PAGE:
Are energy companies' carbon neutral gas products truly green?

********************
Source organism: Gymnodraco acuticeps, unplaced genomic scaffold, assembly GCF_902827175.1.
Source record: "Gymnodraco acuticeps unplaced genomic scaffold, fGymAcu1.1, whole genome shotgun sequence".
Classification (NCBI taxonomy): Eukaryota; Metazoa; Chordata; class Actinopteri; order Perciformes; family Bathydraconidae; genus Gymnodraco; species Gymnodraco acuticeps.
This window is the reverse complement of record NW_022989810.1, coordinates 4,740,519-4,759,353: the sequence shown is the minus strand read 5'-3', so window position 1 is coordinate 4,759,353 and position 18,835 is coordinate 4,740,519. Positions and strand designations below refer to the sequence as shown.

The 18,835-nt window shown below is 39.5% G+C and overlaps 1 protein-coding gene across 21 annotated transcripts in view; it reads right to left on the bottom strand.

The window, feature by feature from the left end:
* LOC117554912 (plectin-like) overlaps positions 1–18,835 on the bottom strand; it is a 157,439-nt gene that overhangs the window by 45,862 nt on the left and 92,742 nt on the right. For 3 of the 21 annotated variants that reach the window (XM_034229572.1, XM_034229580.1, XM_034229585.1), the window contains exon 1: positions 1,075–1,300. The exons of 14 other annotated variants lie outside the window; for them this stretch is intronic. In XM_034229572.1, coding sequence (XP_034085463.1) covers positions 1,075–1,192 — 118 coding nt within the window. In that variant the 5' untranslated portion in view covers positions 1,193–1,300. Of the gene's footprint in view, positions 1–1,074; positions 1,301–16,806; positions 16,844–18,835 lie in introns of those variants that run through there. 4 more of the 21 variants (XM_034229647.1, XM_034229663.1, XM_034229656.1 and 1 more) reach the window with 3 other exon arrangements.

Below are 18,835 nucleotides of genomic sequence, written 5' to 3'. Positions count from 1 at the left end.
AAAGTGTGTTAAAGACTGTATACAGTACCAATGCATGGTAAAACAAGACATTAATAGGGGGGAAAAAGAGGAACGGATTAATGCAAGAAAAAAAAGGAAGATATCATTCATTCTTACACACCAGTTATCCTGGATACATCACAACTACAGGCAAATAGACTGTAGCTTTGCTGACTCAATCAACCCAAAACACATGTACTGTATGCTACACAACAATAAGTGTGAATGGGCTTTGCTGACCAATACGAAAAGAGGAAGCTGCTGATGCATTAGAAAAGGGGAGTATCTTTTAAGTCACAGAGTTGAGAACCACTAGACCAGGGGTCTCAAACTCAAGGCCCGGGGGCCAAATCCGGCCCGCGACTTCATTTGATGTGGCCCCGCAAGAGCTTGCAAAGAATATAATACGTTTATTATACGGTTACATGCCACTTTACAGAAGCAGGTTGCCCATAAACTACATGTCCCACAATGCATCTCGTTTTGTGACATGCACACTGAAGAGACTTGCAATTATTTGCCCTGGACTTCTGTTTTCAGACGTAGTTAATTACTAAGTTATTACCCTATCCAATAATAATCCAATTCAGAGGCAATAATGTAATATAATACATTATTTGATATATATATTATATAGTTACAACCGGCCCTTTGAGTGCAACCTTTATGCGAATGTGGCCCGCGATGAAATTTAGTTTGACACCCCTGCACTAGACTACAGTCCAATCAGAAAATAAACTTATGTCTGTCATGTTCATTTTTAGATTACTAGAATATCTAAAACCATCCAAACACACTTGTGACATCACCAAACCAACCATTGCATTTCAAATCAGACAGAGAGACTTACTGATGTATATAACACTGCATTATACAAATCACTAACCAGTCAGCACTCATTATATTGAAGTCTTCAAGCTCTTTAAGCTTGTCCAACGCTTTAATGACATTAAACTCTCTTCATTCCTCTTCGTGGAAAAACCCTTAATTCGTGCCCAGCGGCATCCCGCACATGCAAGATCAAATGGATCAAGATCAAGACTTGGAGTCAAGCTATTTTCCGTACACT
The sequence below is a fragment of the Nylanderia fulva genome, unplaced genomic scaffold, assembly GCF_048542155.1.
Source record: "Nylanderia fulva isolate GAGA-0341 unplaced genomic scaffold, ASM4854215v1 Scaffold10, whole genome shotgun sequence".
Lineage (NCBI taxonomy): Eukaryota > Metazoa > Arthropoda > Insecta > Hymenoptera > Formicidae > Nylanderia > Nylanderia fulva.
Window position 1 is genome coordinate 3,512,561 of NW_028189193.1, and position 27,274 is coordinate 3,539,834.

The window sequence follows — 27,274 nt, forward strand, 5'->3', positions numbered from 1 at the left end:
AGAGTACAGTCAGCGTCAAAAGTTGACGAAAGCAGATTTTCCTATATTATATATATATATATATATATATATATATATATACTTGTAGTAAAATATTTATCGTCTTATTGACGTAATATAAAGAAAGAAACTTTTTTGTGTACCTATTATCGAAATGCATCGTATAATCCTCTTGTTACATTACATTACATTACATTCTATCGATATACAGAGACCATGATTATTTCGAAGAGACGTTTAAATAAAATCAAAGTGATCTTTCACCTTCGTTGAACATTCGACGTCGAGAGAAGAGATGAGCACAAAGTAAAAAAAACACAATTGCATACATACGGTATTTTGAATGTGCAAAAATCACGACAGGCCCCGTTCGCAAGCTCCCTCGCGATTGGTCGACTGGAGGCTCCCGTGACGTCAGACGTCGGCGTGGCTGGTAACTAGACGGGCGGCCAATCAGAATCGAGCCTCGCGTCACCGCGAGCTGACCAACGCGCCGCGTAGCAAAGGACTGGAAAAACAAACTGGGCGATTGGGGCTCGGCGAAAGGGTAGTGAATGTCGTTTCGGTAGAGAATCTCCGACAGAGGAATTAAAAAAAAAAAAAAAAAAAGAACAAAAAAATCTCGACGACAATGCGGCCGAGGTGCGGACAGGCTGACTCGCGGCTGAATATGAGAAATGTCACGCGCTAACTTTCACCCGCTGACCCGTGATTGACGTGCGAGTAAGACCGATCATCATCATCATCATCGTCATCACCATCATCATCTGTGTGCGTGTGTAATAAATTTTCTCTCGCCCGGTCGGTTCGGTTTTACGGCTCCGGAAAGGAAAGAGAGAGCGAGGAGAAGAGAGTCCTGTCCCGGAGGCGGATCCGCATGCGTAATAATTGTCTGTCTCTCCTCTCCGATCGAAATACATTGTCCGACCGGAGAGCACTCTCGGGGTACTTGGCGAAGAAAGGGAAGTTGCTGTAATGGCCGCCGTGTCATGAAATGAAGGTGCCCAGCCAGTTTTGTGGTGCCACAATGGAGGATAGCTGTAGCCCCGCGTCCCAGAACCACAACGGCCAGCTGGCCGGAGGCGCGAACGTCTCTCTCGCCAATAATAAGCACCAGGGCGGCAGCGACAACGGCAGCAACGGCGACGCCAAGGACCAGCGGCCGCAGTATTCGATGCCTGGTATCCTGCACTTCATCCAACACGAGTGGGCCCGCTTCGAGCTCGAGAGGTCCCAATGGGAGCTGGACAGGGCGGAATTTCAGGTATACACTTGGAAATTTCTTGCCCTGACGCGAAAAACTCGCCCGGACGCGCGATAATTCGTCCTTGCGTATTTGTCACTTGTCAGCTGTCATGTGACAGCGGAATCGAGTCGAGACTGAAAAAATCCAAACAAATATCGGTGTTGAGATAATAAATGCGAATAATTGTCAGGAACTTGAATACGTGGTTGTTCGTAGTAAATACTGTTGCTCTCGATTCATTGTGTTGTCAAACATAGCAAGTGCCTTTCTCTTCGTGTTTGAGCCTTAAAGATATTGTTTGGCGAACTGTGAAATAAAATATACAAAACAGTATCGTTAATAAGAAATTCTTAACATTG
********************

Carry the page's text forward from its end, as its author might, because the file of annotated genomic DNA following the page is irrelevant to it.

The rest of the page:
"Carbon neutral" LNG products offered by global energy companies make use of carbon credits issued by environmental projects working to keep CO2 out of the atmosphere. But some of these projects appear to be issuing credits far in excess of the actual amount of carbon they soak up. Carbon neutral LNG is designed to offset the carbon dioxide emitted when the gas is produced, delivered and burned, using carbon credits earned though environmental conservation projects. The first carbon neutral LNG product was developed by British energy group Shell in 2019. Carbon dioxide is emitted in the process of pumping natural gas out of the ground, liquefying it for transport and when it is burned for fuel. Shell buys credits equivalent to the amount of emissions produced, calculating the net global emissions of such gas as zero.